The Ministry of Economic Affairs (MOEA) yesterday said it was still studying how to maintain a stable electricity supply as the nation targets a reduction in carbon emissions coupled with a healthy economic development, denying a newspaper report that it was secretly working on a project to open up more power production capacity to private firms.
“The ministry has yet to decide whether to open more power plants built by private companies,” Bureau of Energy Deputy Director-General Wang Yunn-ming (王運銘) said in a statement. “The ministry will only do so when there is a concern about insufficient power supply and [the nation is facing] a threat of power rationing.”
The remark came after a report in the Liberty Times (the Taipei Times’ sister newspaper) said yesterday that the ministry was mulling opening to more independent power producers (IPP) at a time when the nation’s reserve margin remains way too high.
The newspaper said the new opening to IPPs to supply power to areas north of Miaoli County, if approved by the Cabinet, would mean a new power capacity of 900,000 kilowatts would come online in 2015, adding to the financial burdens to loss-making Taiwan Power Co (台電, Taipower).
The paper also speculated that the planned opening would mostly benefit Taoyuan County-based Kuo Kuang Power Co (國光電力) — which is a subsidiary of Taipower’s reinvestment entity, Taiwan Cogeneration Corp (台灣汽電共生).
Taiwan has been promoting market openings to IPPs since 1995 to allow private companies to generate and sell their power to Taipower, complementing the supply by the state-run utility amid increasing demand.
Following a first-phase opening in January 1995, the government opened the domestic market to IPPs for a second phase in August 1995, the third in January 1999 and the fourth in June 2006.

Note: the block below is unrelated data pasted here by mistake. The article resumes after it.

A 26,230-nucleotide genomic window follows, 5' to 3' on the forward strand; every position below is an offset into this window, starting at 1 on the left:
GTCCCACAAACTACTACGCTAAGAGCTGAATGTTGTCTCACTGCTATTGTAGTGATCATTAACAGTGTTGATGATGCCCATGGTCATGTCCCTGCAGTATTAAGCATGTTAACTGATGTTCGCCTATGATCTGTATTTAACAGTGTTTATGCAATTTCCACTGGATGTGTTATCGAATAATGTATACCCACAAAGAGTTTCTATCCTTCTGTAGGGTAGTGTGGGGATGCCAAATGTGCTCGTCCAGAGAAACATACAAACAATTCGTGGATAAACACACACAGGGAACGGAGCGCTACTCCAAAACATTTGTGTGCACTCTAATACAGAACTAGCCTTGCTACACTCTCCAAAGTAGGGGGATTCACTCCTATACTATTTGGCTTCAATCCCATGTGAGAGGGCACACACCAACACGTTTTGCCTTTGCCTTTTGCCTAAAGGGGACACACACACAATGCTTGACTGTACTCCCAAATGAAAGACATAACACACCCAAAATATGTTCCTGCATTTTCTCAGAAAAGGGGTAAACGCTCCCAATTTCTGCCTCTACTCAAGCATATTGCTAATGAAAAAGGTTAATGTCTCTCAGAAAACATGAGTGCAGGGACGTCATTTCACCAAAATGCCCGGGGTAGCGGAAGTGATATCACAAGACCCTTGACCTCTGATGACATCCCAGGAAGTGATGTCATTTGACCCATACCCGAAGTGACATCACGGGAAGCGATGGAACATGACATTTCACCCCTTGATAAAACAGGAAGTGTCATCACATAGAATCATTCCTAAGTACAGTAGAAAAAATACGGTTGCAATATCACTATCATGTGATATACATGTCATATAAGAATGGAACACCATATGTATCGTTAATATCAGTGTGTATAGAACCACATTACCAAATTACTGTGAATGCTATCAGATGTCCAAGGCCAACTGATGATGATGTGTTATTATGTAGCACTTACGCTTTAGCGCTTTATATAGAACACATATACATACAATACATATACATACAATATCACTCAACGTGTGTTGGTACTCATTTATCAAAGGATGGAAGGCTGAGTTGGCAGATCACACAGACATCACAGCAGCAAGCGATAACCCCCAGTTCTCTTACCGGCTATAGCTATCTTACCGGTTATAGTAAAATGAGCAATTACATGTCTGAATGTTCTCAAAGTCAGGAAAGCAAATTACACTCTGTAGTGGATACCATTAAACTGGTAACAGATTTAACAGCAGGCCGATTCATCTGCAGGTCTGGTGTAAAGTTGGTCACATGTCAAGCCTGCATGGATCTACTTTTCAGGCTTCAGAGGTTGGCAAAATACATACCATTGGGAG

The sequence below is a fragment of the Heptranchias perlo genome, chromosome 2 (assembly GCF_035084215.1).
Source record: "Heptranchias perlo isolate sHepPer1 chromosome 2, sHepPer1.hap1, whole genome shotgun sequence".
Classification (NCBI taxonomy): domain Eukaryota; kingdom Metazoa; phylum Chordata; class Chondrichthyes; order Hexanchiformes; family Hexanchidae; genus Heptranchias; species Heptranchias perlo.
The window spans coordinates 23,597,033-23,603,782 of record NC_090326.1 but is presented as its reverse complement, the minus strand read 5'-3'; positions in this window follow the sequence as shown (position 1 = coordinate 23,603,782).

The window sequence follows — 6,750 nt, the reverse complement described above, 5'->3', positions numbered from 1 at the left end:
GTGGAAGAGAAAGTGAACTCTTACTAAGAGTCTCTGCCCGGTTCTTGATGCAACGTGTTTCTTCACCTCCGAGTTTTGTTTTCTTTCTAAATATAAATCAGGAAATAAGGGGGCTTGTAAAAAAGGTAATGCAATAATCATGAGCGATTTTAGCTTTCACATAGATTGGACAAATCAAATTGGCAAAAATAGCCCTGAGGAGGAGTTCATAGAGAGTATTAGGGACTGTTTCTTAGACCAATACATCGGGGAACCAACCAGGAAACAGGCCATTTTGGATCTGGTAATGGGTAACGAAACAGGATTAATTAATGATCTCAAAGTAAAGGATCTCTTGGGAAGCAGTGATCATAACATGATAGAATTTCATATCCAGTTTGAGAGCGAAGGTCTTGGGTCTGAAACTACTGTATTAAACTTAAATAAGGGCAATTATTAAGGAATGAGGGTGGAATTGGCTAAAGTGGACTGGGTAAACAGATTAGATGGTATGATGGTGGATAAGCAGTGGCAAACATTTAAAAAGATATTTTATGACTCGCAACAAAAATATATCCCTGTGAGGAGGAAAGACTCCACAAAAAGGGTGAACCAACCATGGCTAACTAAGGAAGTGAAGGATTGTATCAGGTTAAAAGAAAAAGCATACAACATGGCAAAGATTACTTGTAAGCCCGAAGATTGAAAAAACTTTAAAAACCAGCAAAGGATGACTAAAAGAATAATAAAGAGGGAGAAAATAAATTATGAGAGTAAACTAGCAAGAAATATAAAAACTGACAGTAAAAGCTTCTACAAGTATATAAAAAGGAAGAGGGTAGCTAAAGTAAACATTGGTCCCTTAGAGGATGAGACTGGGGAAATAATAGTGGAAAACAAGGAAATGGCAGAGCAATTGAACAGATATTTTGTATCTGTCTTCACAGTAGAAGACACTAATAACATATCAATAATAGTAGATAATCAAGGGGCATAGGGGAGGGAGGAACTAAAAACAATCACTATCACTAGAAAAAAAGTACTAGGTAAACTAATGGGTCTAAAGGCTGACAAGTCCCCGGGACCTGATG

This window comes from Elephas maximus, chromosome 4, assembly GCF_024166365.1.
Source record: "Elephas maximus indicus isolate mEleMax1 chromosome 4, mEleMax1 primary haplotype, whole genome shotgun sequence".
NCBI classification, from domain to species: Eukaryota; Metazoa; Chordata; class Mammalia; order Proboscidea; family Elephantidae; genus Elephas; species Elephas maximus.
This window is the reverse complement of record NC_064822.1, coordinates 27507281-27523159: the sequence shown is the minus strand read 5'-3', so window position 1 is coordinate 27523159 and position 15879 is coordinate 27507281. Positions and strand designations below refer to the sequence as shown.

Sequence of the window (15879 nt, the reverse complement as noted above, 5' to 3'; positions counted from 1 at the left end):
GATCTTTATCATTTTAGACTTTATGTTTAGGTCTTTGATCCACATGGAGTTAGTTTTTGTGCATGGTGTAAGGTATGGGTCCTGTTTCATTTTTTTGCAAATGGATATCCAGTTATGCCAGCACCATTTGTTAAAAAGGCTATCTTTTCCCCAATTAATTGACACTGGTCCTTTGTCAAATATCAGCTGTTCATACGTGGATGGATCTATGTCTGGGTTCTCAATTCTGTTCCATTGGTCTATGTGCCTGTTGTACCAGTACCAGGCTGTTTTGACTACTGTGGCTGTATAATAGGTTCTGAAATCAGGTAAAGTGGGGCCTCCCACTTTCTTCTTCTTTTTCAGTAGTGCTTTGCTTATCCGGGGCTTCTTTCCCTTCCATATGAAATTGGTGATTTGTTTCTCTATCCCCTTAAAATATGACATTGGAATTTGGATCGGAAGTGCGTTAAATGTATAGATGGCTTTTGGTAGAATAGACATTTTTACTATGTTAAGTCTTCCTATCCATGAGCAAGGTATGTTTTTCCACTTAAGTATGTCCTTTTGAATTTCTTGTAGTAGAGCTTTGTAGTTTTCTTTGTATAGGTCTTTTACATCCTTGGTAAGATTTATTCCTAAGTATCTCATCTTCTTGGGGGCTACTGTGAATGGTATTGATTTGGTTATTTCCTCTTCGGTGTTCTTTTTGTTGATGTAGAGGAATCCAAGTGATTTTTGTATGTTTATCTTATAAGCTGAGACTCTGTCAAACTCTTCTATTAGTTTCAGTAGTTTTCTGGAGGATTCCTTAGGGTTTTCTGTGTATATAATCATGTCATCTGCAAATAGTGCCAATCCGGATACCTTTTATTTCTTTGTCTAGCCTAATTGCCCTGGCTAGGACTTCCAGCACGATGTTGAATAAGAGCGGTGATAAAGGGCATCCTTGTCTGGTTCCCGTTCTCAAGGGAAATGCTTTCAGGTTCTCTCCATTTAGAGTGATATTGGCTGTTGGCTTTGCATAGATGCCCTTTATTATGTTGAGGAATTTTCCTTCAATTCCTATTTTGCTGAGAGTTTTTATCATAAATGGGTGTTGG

Last week, the ministry announced that effective May 15, Taipower would raise household electricity rates by an average of 16.9 percent, commercial electricity rates by 30 percent and those for industrial users by 35 percent — the first rate increase since 2008.
However, the announcement has been followed by increasing complaints about Taipower’s management efficiency, transparency in the company’s pricing and its purchasing contracts with IPPs. Opposition legislators have also criticized Taipower’s practice of maintaining a reserve margin of more than 20 percent during President Ma Ying-jeou’s (馬英九) first term, including an all-time high of 28.1 percent in 2009 — much higher than a target of 16 percent adopted by the previous Democratic Progressive Party administration.
The ministry yesterday said Taipower’s reserve margin, also known as reserve capacity, is expected to fall to below 17 percent next year from 18.1 percent this year. It was 20.6 percent last year.